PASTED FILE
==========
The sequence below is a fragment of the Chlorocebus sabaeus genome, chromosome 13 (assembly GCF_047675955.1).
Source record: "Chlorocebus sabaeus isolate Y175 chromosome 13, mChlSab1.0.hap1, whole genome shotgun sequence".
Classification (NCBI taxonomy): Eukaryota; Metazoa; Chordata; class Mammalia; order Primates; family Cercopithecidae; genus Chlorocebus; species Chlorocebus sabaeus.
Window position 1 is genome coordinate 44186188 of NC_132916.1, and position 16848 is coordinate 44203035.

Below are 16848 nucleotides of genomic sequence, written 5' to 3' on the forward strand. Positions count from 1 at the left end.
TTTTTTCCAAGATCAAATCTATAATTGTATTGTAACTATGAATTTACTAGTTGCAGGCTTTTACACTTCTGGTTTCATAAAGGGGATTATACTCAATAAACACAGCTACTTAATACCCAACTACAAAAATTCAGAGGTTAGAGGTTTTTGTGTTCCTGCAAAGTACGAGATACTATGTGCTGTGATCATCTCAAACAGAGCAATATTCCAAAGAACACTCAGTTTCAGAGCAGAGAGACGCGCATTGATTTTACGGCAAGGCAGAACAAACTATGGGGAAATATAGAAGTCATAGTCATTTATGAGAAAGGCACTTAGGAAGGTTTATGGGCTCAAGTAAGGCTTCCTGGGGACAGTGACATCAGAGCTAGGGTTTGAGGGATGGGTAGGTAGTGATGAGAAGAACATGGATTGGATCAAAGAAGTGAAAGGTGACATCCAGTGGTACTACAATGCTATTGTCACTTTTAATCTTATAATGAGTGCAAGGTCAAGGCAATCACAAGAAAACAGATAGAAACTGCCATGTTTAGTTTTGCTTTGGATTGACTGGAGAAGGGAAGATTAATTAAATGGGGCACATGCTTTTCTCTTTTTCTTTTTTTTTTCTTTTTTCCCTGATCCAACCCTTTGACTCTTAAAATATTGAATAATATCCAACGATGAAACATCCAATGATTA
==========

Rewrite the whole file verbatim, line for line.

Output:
The sequence below is a fragment of the Chlorocebus sabaeus genome, chromosome 13 (assembly GCF_047675955.1).
Source record: "Chlorocebus sabaeus isolate Y175 chromosome 13, mChlSab1.0.hap1, whole genome shotgun sequence".
Classification (NCBI taxonomy): Eukaryota; Metazoa; Chordata; class Mammalia; order Primates; family Cercopithecidae; genus Chlorocebus; species Chlorocebus sabaeus.
Window position 1 is genome coordinate 44186188 of NC_132916.1, and position 16848 is coordinate 44203035.

Below are 16848 nucleotides of genomic sequence, written 5' to 3' on the forward strand. Positions count from 1 at the left end.
TTTTTTCCAAGATCAAATCTATAATTGTATTGTAACTATGAATTTACTAGTTGCAGGCTTTTACACTTCTGGTTTCATAAAGGGGATTATACTCAATAAACACAGCTACTTAATACCCAACTACAAAAATTCAGAGGTTAGAGGTTTTTGTGTTCCTGCAAAGTACGAGATACTATGTGCTGTGATCATCTCAAACAGAGCAATATTCCAAAGAACACTCAGTTTCAGAGCAGAGAGACGCGCATTGATTTTACGGCAAGGCAGAACAAACTATGGGGAAATATAGAAGTCATAGTCATTTATGAGAAAGGCACTTAGGAAGGTTTATGGGCTCAAGTAAGGCTTCCTGGGGACAGTGACATCAGAGCTAGGGTTTGAGGGATGGGTAGGTAGTGATGAGAAGAACATGGATTGGATCAAAGAAGTGAAAGGTGACATCCAGTGGTACTACAATGCTATTGTCACTTTTAATCTTATAATGAGTGCAAGGTCAAGGCAATCACAAGAAAACAGATAGAAACTGCCATGTTTAGTTTTGCTTTGGATTGACTGGAGAAGGGAAGATTAATTAAATGGGGCACATGCTTTTCTCTTTTTCTTTTTTTTTTCTTTTTTCCCTGATCCAACCCTTTGACTCTTAAAATATTGAATAATATCCAACGATGAAACATCCAATGATTA